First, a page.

The founding fathers of the Armenian Revolutionary Federation—Kristapor, Rosdom and Zavarian—conceived of the party, whose 125th anniversary will be celebrated in the Western United States this weekend, with the aim of serving and protecting the Armenian people—its needs, its aspirations and its fundamental freedoms —and to guarantee their inalienable right to live on their ancestral lands free of oppression and persecution.
This simple yet complex mission has been the only guiding force that has propelled the party to move forward well into its second century of existence and to stay relevant at every juncture of our contemporary history be that marshalling a nation toward fighting for independence, organizing Diaspora communities, bearing arms for the liberation of our homeland or rallying those very communities around a common cause—the Armenian Cause.
Interestingly, the challenges facing the founding fathers are not that dissimilar to ones facing our nation today. Issues of oppression, tyranny, persecution and threat to our national security still exist on a daily basis. By clinging on to the basic tenets of its genesis, the party has evolved to adeptly address the challenges facing it and the Armenian Nation.
The socio-economic and geopolitical realities at play at the time of the establishment of the ARF bear a resemblance to the current realities in the region, which are affecting the way Armenians are responding to the global events that are impacting them on a daily basis. The Syrian crisis, for example, is unleashing a wrath on civilians reminiscent of a century past. Azerbaijan’s military threats to Artsakh—and the security of the region in general—beckoned our ARF heroes to action and ultimate victory.
However, 125 years later the ARF is a well-oiled machine with a strong foothold in the homeland and Diaspora, making it a global force in the Armenian national reality. This also makes the challenges facing the ARF even more intricate as the playing field for the party envelopes the entire world, with its unique complexities.
As has been true to the ARF’s quasquicentennial trajectory, the party is ready and willing to confront the challenges facing the Armenian Nation. After all we are the party that has been borne out of the people to serve the people and its aspirations. There is no need to for the party to re-pledge its commitment to its principles, but there is a need for the party recalibrate its effort and focus on hard work to achieve its goals, which are also the national goals of our people as our national priorities converge with global events.
Let there be no mistake. The ARF has persevered and stayed relevant because of its convictions that Armenians must enjoy the basic rights and freedoms to life, liberty and the pursuit of happiness, as well as the further—just—pursuit of a FREE, UNITED AND INDEPENDENT HOMELAND.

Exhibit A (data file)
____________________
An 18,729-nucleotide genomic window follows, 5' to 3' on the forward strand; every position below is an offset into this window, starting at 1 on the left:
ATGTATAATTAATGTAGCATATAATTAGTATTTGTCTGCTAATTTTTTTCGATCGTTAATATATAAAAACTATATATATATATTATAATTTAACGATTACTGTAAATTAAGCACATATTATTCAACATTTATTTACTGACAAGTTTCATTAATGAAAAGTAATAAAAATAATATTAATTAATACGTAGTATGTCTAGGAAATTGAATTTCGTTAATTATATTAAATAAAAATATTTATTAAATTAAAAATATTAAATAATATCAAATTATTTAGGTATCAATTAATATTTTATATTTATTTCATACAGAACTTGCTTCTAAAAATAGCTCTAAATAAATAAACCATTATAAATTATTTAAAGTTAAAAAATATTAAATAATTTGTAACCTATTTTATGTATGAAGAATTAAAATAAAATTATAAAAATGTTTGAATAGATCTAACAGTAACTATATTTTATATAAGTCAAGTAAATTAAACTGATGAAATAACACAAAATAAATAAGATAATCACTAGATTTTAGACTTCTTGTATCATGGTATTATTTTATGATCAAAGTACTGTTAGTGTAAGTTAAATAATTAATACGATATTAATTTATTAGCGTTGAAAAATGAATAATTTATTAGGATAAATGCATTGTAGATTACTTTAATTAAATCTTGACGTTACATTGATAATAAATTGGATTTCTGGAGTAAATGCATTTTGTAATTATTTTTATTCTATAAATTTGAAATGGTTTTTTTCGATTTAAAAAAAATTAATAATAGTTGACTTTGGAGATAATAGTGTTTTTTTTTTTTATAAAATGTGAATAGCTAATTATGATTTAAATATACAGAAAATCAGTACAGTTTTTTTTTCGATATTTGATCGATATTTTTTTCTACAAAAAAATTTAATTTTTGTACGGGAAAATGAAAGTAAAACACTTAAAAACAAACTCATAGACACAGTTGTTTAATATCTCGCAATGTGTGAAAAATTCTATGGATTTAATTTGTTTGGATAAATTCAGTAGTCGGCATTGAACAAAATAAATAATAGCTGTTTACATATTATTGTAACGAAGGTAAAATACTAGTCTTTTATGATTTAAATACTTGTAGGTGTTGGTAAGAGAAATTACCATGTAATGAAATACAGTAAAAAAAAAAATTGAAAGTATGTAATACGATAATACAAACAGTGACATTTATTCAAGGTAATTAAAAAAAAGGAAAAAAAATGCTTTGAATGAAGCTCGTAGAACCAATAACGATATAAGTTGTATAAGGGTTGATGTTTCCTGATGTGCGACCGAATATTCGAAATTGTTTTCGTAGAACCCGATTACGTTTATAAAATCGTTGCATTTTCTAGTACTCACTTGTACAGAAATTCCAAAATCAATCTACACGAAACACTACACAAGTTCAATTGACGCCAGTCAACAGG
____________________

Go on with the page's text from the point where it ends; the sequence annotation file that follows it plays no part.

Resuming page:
The ARF is the guarantor of that ideal, which can only cease being a dream, through hard work and unwavering will. Let us all come together and clear a pathway for the ARF—Tashnagtsutyan jampa patetsek.*
*the last line of the ARF anthem, Mshak Panvor.
About this Special Issue
In planning this special edition of Asbarez marking the 125th anniversary of the birth of this great party, we decided to tighten the focus and feature its past, highlight some of the figures who have become legends within the Armenian reality and look at the present with a keen eye on the future.
To produce this issue, we also consulted one of the most prominent ARF publications, The Armenian Review, which is the party’s academic journal published out of Boston since 1948. In researching the The Armenian Review archives we were reminded of its rich content that reflected the party’s history at various intervals and presented critical aspects in the English language for consumption by the academic community.
Thanks to our collaboration with The Armenian Review editors, we are publishing two pieces from that venerable journals.
In 1949, Simon Vratzian‘s authoritative history of the Armenian Revolutionary Federation appeared on the pages of The Armenian Review in three installments. In this issue we are presenting the first part of the said series “The Armenian Revolution and the Armenian Revolutionary Federation.” Another reprint from The Armenian Review is an homage to General Dro by James A. Mandalian, the long time editor of the publication, immediately after the great hero’s death in Watertown, Mass. in 1956. General Dro’s profile was published in 1957.
Another great national hero that is being profiled here in Karekin Njdeh in a piece authored by David Arakelyan,. which was published on December 21, 2015 on the 60th anniversary of his death.
An excerpt from the recently published translation of Hrach Dasnabedian‘s “Who is the Tashnagtsagan”–Who is an ARF Member–which was produced by the ARF Rosdom Gomideh on the occasion of the ARF’s 125th anniversary and adeptly translated by Ishkhan Jinbashian.
Community leader and activist Dr. Viken Yacoubian was elected to the ARF Bureau last year during the party’s 32nd World Congress. In an interview with Asbarez Editor Ara Khachatourian, Yacoubian discusses the challenges facing the party and reinforces the importance of elevating the party’s ideaology.
Finally, we present reporting on the three-day long celebration of ARF’s 125th annniversary in Armenia, which took place in early December.